In response to the Covid-19 crisis, India has imposed one of the longest and strictest lockdowns anywhere in the world. While the lockdown may have been effective in managing the spread of Covid-19 cases, it will be devastating to forget that India’s hunger situation was dire even before the lockdown was enforced. With the lockdown, there is a real threat that India’s death toll on account of hunger may increase to unforgivably higher numbers.
India’s hunger statistics are among the poorest in the world. India was ranked 102 out of 117 countries in the Global Hunger Index (GHI) 2019. As a comparison, India was ranked worse than Pakistan and Bangladesh. The absolute levels of hunger, particularly among children, are even more troubling. More than 19 crore Indians are undernourished (GHI 2019). More than 56 lakh Indian children (0-4 years), that is, 4.9 per cent, are in the “severe wasting” category (UNICEF March 2020 report), which means that these children have extremely low weight-to-height ratio. Using UNICEF findings, an Indian Express report has claimed that more than three lakh children die due to starvation every year.
Thus, India faces an especially challenging trade-off between Covid-19 and hunger. The lockdown is likely to cause severe economic damage, which in-turn threatens to worsen the hunger situation due to lower earnings and higher unemployment among vulnerable sections of the population. Although a lockdown was probably necessary, the focus on preventing hunger deaths should be at par with the focus on preventing Covid-19 related deaths.
What can be done
In the short-run, two steps will be crucial in mitigating the hunger crisis. First, as argued by many economists, the government should immediately increase the availability of cooked and uncooked food, and increase cash support. Second, all levels of government must act on PM Narendra Modi’s promise to provide help during the ongoing rabi harvest. In particular, this help must be extended to those agricultural products that are not procured by the government, such as fruits, vegetables, etc.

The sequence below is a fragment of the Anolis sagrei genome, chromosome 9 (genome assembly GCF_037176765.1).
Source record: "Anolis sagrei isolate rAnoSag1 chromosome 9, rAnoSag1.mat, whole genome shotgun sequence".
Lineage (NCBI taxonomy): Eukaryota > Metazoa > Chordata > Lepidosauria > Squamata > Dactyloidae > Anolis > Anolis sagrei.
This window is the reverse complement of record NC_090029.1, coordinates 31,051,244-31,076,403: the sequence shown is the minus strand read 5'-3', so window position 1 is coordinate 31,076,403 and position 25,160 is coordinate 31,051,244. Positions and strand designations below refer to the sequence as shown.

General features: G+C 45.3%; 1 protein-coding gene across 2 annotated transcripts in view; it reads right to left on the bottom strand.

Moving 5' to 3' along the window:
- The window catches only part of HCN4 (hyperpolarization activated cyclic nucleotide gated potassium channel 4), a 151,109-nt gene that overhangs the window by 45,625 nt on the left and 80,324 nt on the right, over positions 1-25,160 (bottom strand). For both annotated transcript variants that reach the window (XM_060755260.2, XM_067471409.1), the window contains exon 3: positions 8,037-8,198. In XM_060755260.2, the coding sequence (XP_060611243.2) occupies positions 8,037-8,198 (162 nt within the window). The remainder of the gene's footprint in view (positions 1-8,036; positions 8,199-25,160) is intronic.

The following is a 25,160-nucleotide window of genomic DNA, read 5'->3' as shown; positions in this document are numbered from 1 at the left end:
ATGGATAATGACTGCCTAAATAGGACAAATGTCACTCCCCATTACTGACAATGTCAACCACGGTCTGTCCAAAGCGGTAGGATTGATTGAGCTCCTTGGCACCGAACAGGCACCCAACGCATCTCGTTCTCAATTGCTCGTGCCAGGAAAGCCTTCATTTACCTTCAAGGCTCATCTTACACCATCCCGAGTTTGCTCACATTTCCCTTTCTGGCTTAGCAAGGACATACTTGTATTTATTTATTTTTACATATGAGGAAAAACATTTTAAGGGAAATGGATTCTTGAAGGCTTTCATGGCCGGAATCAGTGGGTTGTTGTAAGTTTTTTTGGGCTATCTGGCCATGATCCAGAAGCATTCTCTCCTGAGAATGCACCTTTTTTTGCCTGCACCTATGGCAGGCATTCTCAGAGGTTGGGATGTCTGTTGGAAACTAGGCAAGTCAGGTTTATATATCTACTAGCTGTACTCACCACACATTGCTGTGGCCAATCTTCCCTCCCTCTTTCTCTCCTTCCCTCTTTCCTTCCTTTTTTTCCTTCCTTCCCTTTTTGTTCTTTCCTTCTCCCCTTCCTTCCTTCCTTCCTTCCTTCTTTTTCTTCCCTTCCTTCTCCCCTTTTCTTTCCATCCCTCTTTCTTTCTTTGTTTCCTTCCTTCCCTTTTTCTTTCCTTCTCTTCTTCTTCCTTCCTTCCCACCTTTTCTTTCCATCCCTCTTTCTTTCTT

If the reports of widespread wastage of these crops are accurate, then their cultivators, agricultural labourers, and supply-chain employees will be severely affected. These individuals often depend on earnings from the rabi harvest to evade poverty and under-nutrition. Thus, the Central and State governments should provide immediate assistance in harvesting, selling, and supplying these crops.
For the medium to long term, other than boosting the NREGA programme, the government needs to ensure the survival of micro enterprises within MSMEs (micro, small and medium enterprises). Due to their small size (less than ₹5 crore annual turnover), micro enterprises are vulnerable to collapse as demand shrinks due to the lockdown-related economic slowdown.
But, the survival of micro enterprises is crucial because they provide employment to more than 10.7 crore Indians (MSME annual report 2018-19), which is about 97 per cent of the total MSME sector employment. India’s unemployment rate has already crossed a catastrophic 23 per cent (Centre for Monitoring Indian Economy).
If there is a large-scale collapse of micro enterprises, then we may see mass long-term unemployment, and consequent increase in poverty and under-nutrition among dependent families. Thus, micro enterprises need to be given priority in bailouts, loan waivers, and credit (which will soon be scarce). Further, micro enterprises should not be made to pay their employees’ salaries without assistance from the government.
Citizens must assist
In his latest address, PM Modi has promised high priority to the poor and needy during the lockdown. However, past experience with India’s hunger problem suggests that there is a significant gap between the government’s intention and its application. Therefore, individual citizens’ contribution can be valuable in the fight against starvation.
Assisting local families in need or assisting local non-governmental organisations working in the area of nutrition may be useful. An excellent way individuals and district-level officials can estimate the state of under-nutrition (in pre-crisis times) in their vicinity is to look at National Family Health Survey data online (the latest 2015-16 series), which provides district-level reports.
On a personal note, I was shocked to see that my home district of North-West Delhi had 17.8 per cent children in the “wasted” category. This when there was no major economic crisis. Now, an economic tsunami is coming, and all of us must act soon to counter hunger.
The writer is Assistant Professor of Economics, IIM Ahmedabad